Digital Rare Book:
The Trident, the Crescent, and the Cross - A view of the religious history of India during the Hindu, Buddhist, Mohammedan, and Christian periods.
By Rev. James Vaughan
Published by Longmans, Green & Co., London - 1876
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A bronze trident (triśūla) in two parts (prongs and separate round base joined to the upper part by a modern wooden shaft), with an image of Śiva Vrsavahana, the god leaning up against his vāhana, the bull (Nandī) on the platform below the middle tang of the trident. The features of the image as well as the details of the clothes and jewellery have been obliterated by a millennium of ritual lustrations and from being touched by devotees.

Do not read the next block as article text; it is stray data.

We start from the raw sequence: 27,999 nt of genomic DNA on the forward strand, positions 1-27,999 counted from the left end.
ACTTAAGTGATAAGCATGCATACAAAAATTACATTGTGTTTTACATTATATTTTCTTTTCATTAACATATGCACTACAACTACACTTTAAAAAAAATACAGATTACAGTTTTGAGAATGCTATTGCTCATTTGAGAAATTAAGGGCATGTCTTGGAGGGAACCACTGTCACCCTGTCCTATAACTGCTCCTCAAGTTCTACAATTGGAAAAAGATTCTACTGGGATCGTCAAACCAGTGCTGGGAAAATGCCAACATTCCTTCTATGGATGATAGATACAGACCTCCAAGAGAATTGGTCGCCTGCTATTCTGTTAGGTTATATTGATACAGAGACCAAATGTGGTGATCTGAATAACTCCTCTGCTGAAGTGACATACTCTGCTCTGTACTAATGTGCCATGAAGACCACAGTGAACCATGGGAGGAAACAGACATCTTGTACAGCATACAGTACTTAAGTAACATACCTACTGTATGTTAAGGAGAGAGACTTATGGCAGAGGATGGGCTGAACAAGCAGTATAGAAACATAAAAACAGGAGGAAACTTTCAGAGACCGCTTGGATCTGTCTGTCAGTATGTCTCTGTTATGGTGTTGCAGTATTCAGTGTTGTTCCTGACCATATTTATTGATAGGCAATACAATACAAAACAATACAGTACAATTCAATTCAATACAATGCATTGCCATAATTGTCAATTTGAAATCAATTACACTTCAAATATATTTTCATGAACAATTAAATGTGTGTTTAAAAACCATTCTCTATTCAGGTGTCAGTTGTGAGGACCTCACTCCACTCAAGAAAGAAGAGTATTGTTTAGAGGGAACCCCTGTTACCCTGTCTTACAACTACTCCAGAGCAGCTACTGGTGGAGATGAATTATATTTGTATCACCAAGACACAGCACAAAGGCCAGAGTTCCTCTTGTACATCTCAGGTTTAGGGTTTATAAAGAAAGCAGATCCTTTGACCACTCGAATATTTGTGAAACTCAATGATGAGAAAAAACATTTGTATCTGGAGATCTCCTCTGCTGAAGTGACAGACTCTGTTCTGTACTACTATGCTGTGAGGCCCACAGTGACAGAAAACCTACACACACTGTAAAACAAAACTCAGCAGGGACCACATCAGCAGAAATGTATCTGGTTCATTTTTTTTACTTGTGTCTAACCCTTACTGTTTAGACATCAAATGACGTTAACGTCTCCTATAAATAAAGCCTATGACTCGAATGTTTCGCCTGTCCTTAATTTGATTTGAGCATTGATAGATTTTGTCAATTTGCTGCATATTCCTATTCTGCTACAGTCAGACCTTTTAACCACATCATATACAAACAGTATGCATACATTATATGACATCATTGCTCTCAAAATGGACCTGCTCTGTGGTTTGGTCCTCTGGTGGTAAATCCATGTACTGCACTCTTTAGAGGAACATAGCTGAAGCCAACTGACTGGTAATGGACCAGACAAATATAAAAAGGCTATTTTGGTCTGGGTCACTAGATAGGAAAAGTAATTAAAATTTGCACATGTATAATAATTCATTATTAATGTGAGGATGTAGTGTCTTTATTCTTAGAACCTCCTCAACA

The trident is one of the usual attributes with which Shiva is shown. As in the case with the weapons brandished by different gods, the trident not only signifies the destruction of evil but also the bestowal of grace because it severs the human soul from the endless cycle of reincarnation. Thus, the trident becomes an object of devotion explaining why such images are produced and regularly worshipped.
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